If you’re looking for reasons why the Golden State Warriors may return to their championship best next season, the impact of Gary Payton II may not even make the top handful.
Yet despite Payton’s presence as a role player in the Warrior rotation, there’s little doubt the 30-year-old will be a key asset to Steve Kerr in re-establishing the sort of Golden State-style that was missing for large portions of 2022-23.
A healthier Gary Payton II will play a key role in the Golden State Warriors’ hopes of returning to the NBA mountaintop next season.
While the franchise re-acquired Payton in the hopes of a short-term upgrade, they would have been well aware that his prime impact was unlikely to be made last season. Injury issues saw him miss a fair chunk to start his time with the Portland Trail Blazers, and mismanagement almost sabotaged his move back to the Warriors at February’s trade deadline.
Once the trade went through and Payton eventually made his way back onto the floor, he joined a guard-heavy rotation where elements often overlapped. Although their specific skill sets vary, there’s no doubt that Payton was brought back to fill the void that was inevitably going to be left by Donte DiVincenzo.
By February it was evident the 26-year-old’s form was going to price him out of the Warriors’ price range, with DiVincenzo leaving for the New York Knicks on a four-year, $50 million deal earlier this month. That leaves further responsibility on the likes of Payton and third-year wing Moses Moody.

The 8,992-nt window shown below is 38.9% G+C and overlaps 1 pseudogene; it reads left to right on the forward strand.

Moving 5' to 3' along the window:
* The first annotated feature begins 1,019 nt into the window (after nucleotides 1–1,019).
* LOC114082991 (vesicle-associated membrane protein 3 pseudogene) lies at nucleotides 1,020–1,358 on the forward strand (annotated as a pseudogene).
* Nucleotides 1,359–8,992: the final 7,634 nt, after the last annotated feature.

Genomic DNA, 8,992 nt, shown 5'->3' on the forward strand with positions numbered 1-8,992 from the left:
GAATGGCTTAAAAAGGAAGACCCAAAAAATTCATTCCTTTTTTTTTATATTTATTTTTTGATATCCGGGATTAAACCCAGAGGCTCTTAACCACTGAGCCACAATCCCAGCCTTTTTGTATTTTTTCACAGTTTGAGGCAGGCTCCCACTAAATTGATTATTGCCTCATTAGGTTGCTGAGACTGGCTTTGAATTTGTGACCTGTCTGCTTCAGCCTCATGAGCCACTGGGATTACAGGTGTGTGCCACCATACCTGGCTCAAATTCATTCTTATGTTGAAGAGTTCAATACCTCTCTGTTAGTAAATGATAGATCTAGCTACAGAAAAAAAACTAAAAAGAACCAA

Payton may not have been as impactful as he was in Golden State’s championship run the year prior, but he was certainly productive enough last season to suggest his fit with the franchise is still a match made in heaven.
Kerr saw the value in the 6’2″ guard late in the postseason, with Payton having been one of his team’s best in the series-defining Game 4 against the Los Angeles Lakers. He started in the final two games, including a 13-point outing in Game 5 where he was +25 in 27 minutes.
‘Young Glove’ gives the Warriors the devastating point-of-attack defender they desperately missed during last regular season. Golden State were a run-of-the-mill 14th in defensive rating — even Payton’s 15-20 minutes per game should help lift that back into the top 10.
On offense, Payton brings the perfect blend of off-ball activity even if his perimeter jumpshot still lacks the respect of rival teams. Kerr used him as a pick-and-roll partner for Stephen Curry at times against the Lakers, a ploy that worked effectively given his athleticism to finish at the rim and capacity to find open shooters. His own ability to cut from the weak side or finish from the dunkers spot works perfectly in the Warrior system, and his three-point shooting (50% last season) is good enough to take advantage of the space he’s provided.
Payton may enter next season as the seventh, eighth or even ninth-man in the Warrior rotation, but his presence shouldn’t be overstated as the franchise looks to bounce back from disappointment. Rediscovering their defensive identity will be key to that, and a healthy Payton is an integral piece to making that happen.